Monday, September 26, 2011

Public Good and Diversity As Populism?

The Federal Communications Act of 1928 established the airways as a public good that would be regulated by a government body (the FCC) with the mandate of ensuring broadcasters’ content served public interest, convenience and necessity. More than three quarters of a century later, the FCC and the same antiquated mandate are still regulating the airways. Though the P.I.C.A.N mandate has evolved and expanded moderately over the years, to favor and sentimentally adopt the notions of diversity and localism, I believe the FCC has failed to create a broadcasting environment that favors diversity, public interest, and necessity. Today broadcasting culture seems to be entrenched in a cycle of innovation-imitation-oversaturation, which leads to uniformed content options for viewers. How many times a day could you flip through your TV and find a doctor, crime, or law comedy and or drama? The answer is A LOT! So who is to blame for this gross lack of diversity in broadcasting content? The FCC is the regulating body charged with protecting our airways for the public good, but they are not a true enforcement agency. I believe the tough answer to this question is us, the viewers. We subscribed and supported this industries business culture of “open market” self-regulation, which allowed them to change the meaning of “serving the public good” to populism. In other words, the open market culture of broadcasting leads to an interpretation of public good, as that which serves the needs of the most people. Its funny how the content that serves the majority is the same content that brings in the most revenue, and comprises the majority of broadcast television.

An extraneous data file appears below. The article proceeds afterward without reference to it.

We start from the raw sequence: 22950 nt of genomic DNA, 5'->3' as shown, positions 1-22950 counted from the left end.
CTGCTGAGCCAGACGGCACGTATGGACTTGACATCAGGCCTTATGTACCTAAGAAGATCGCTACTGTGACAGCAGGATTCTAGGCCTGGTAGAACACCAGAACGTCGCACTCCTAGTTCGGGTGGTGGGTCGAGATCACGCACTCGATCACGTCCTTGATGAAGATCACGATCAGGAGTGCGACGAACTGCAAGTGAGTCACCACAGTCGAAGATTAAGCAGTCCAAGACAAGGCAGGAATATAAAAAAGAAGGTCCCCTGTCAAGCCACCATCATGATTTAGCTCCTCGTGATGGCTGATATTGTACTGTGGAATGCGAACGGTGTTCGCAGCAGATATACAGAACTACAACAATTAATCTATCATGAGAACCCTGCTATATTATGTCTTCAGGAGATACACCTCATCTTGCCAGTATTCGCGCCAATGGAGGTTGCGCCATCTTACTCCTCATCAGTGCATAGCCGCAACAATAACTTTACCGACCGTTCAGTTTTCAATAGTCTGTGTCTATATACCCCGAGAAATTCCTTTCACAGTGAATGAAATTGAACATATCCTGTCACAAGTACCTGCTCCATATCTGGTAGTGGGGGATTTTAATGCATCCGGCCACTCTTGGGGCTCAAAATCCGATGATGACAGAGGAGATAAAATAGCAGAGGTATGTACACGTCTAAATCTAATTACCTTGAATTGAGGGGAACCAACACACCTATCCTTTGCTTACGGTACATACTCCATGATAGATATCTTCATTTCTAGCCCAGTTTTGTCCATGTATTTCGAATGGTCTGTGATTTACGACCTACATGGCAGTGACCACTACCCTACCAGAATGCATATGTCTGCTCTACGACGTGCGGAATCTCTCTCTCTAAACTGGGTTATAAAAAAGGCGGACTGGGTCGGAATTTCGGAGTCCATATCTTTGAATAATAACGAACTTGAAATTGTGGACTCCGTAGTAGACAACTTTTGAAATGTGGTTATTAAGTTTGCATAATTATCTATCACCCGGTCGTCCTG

The reason the tone of this post thus far has been slightly agitated and backhanded, is because I truly believe in the power of television to influence culture and viewers world view, and it scares me to think of effect uniform populist content has on individuals of disenfranchised gender, race, ethnic, and religious groups. While I do not personally have an idea or strategy for inversing the diversity of broadcast television, I do have a few thoughts on how I would like diversity to be infused into TV content. I believe prime time television could and should incorporate at least an hour of “alternative content” that specifically targets certain underrepresented groups. I also think it would be interesting to see what would happen to content if broadcasters were required to broadcast commercial free once a week on primetime. Whether or not either of these solutions would change the current path of uniform television content remains to be seen. What I do know is that until broadcasters wallets or licenses are challenged by someone.

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